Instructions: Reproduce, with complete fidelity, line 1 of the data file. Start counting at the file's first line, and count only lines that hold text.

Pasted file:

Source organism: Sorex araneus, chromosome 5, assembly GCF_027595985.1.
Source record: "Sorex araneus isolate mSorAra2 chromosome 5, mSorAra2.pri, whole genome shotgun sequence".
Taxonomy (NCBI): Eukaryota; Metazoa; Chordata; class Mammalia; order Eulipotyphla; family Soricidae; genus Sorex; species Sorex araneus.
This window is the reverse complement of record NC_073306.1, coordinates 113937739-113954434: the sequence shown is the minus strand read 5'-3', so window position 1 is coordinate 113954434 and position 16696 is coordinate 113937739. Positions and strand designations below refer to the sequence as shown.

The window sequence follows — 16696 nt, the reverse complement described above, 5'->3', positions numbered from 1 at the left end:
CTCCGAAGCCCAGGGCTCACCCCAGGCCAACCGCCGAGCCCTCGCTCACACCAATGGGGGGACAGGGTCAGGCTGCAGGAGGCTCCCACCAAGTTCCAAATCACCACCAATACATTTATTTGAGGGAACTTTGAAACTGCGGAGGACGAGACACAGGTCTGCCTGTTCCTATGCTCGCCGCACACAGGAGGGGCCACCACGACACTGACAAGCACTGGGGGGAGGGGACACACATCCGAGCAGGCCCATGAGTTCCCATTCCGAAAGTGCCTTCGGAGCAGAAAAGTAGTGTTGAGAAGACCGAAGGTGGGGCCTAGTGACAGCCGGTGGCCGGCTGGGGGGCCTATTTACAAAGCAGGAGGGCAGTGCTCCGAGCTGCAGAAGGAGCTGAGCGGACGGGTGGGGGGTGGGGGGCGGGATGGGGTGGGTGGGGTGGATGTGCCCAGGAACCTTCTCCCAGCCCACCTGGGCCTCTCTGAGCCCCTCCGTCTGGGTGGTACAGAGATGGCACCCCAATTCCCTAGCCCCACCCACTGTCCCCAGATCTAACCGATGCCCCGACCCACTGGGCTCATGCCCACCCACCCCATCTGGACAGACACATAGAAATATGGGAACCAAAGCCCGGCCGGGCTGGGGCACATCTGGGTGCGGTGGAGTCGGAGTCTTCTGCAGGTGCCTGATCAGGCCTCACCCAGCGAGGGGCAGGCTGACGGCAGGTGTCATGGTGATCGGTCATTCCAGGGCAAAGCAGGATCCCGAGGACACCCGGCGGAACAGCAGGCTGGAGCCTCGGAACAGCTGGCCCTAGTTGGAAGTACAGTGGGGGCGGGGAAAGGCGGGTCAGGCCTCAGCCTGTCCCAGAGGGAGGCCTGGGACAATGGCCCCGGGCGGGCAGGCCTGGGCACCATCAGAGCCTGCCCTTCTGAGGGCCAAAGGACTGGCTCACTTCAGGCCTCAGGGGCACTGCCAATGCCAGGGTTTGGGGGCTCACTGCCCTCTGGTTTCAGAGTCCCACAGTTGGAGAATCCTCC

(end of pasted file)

Source organism: Sorex araneus, chromosome 5, assembly GCF_027595985.1.